Once Upon A Groom by Karen Rose Smith
Length: Full Length (244 pgs)
Heat Level: spicy
Rating: 4 books
Reviewed by Xeranthemum
"Will you marry me?"
Those were the words Jenny Farber had always longed to hear Zack Decker say. But marrying him would have meant leaving the only home she'd ever really known. So instead of following her high school sweetheart to L.A., she stayed on at his family's ranch, training the horses she adored. Zack never knew about the secret she carried…or how much she still loved him. Until a near-tragedy brought him home again….
Fifteen years ago, Jenny broke Zack's heart. Seeing her again rekindles all the sweet passion they once shared. But Zack came home to Miners Bluff only to deal with a family crisis—then he's pulling up stakes again. So why is Jenny making him dream of settling down in the one place he'd vowed to leave forever?
Two kids from dysfunctional families grow up and discover that their families don’t define nor predict what they themselves will become. The road that leads them to that truth and the love they find along the way is what this story is all about.
Parents aren’t perfect and sometimes the choices they make concerning themselves have lasting impact on their children. Kids only see it from their limited perspective but the hurt is just as potent, damaging and long lasting when the influences are negative and/or bitter.
Jenny and Zack are the products of such situations. In Once Upon A Groom, Ms. Smith brings to life the tale of two young lovers who were hurt by their immaturity at dealing with an adult situation. The author makes a reader understand that the love between the two when they were young was real but what tore them a part was just as viable. Through heartfelt dialogue and a potentially tragic course of events, Jenny and Zack reconnect.
Zack’s character is more like the walking wounded. Sure, he’s successful with his chosen career. He worked hard at it and through sheer guts and grit, made it. Inside, the hero is like a puppy curled up, protecting its tender belly. His soft, sentimental and tender feelings he might have for home, the ranch and Jenny are all bundled and woven into a ball of denial so tight, it seemed they would never unravel. He’s a tortured hero, all right, and it’s his fear and anger that acts as his shield through most of the story.
Jenny has found a different way to cope and she’s the lucky one. Whereas Zack’s family life scarred him emotionally, those same people, his mom and dad, took in Jenny and gave her what was missing in her own life. Jenny is a quasi-orphan. Her mom died and her dad coped by running away repeatedly, leaving the heroine at the mercy of disinterested parties. Feelings of abandonment abound and yet Jenny showed a core of steel in refusing to bow under its weight and live her life in a state of self-pity. There’s a lot to admire about the heroine. She’s a survivor. However, the cost of that survival means she’s refused to face some hard truths of her own.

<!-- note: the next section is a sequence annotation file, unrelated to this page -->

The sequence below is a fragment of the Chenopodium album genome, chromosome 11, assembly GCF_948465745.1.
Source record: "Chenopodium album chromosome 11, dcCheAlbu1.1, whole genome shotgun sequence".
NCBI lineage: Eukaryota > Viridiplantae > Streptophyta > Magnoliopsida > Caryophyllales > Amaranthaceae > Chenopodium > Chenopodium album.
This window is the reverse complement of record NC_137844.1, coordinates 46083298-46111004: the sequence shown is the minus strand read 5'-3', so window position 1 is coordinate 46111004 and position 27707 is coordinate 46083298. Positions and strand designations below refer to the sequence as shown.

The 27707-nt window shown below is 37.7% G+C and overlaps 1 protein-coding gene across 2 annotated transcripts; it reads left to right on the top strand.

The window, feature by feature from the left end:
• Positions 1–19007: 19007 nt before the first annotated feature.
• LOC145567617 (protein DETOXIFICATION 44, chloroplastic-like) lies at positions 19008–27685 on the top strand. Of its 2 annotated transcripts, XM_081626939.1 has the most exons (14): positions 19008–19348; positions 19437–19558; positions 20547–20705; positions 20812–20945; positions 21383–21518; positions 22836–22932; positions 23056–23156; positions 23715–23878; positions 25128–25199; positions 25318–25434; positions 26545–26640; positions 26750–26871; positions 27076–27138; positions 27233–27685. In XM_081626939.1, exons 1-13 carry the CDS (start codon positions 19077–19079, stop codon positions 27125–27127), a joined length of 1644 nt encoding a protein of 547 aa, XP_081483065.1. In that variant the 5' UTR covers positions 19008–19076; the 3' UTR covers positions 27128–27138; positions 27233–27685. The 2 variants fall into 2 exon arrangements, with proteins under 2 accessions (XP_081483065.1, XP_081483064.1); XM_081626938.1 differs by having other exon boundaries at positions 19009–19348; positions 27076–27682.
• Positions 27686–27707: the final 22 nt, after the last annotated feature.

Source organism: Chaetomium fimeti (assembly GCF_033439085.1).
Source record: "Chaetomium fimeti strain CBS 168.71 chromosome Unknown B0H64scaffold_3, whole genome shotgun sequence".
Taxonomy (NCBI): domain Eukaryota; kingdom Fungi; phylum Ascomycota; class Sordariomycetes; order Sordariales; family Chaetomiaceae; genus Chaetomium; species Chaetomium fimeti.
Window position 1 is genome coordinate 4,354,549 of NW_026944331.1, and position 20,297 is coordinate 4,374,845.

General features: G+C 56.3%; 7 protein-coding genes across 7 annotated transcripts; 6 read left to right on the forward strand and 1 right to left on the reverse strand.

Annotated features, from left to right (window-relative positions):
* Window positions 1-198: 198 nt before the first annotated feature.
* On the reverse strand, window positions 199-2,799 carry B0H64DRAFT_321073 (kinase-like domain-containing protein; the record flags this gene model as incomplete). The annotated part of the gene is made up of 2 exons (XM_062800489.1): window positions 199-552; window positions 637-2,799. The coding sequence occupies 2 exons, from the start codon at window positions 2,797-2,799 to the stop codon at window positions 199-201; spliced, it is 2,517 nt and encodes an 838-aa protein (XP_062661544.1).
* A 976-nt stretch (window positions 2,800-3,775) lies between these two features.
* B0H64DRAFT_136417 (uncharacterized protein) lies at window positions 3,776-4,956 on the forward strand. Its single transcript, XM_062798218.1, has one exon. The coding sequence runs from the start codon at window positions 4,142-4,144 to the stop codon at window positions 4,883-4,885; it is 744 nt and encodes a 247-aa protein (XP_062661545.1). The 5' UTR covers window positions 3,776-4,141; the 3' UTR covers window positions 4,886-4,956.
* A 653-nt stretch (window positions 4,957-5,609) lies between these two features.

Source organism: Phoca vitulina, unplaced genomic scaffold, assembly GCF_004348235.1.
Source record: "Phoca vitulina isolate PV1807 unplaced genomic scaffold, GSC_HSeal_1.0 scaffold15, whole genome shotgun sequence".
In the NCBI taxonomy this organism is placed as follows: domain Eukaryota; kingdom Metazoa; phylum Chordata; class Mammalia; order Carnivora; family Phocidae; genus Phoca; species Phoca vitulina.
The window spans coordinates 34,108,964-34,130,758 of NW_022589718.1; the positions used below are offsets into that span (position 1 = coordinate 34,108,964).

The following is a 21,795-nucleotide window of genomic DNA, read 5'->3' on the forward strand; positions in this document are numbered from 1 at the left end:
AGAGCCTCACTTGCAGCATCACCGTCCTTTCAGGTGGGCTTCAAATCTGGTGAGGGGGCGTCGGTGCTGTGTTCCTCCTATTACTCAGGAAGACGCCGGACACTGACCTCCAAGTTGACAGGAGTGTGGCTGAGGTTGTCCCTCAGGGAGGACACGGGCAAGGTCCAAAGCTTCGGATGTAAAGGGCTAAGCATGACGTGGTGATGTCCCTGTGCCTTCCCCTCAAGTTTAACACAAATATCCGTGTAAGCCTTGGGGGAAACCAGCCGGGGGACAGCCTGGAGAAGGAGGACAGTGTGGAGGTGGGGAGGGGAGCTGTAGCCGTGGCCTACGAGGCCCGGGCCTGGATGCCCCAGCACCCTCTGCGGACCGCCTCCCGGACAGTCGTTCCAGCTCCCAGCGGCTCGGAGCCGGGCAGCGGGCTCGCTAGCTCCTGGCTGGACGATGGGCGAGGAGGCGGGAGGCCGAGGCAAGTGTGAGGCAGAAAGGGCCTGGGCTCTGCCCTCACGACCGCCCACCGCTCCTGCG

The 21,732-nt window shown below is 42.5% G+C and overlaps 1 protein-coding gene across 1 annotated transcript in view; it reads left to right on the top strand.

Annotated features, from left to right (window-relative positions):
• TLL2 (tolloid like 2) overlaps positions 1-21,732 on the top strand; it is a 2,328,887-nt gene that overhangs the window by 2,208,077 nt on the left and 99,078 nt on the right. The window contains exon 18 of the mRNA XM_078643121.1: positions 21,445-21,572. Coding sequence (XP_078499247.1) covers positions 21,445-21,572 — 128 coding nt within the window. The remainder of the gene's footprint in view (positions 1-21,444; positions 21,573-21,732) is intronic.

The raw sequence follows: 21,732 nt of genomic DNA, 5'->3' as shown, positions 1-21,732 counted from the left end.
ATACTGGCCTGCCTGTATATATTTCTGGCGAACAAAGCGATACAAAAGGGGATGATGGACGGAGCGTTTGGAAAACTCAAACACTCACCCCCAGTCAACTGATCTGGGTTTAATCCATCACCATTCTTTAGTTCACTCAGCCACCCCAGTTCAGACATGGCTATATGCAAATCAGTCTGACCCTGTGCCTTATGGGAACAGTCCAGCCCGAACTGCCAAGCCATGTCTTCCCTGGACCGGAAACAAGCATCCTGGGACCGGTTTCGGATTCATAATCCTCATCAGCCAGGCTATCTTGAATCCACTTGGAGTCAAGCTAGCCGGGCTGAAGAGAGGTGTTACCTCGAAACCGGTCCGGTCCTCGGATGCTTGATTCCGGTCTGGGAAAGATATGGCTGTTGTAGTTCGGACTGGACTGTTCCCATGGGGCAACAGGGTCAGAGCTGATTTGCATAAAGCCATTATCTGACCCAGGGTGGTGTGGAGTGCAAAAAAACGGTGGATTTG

It all comes to a head when Jenny and Zack have to deal with each other for days on end. The revelations arrive in the story like layers on an onion. Every time the author peeled back another level of pain, it revealed a new truth and I got to see the ripple effect on the main characters. As something new gets learned, the author lets a reader deeper and deeper into the anguish that keeps the two lovers apart. The tale is told from both Jenny and Zack’s point of view. By doing that, Ms. Smith allows a reader to see how each step allows for the growth of a matured love, one based on understanding, truth and forgiveness. It’s the catharsis of letting go of old beliefs to face and embrace a true reality that finally breaks the dam that held both Jenny and Zack back.
Once Upon a Groom is a well told story inasmuch as it touches the heart as the two lovers stumble their way back to true love. I wasn’t too keen on the length of time Zack spent with the chip on his shoulder during the course of the book. I got the impression he was stubborn and after reading about his family life, I know where that came from. I just wished it didn’t come across like a broken record for me. As for Jenny’s dad, he’s an idiot. I don’t care how hurt he was when Jenny’s mother died. His neglect doesn’t deserve the level of tolerance and forgiveness that the heroine allowed him. Why didn’t she ever get angry? Why did she wait until the point in the book where she finally, sort of, expressed her feelings? As far as I’m concerned, the author didn’t have her character go far enough. Yes, I understand that the focus is on Jenny and Zack and an author doesn’t want to dilute the story or the romance, which I can appreciate. I’m just really huffy about how no one took that man to task for his inaction.
Once Upon a Groom is an engrossing romance filled with heart, meaty emotional drama and tender touches, sure to keep a reader entertained. It has a good build-up and delivery with effective dialogue between the main and secondary characters to create a sense of community. The author painstakingly created a tale that will touch the nurturer inside that craves to heal. The wonder of how it all will come about keeps the pages turning at a good clip. It’s time well spent and the happily ever after is satisfying.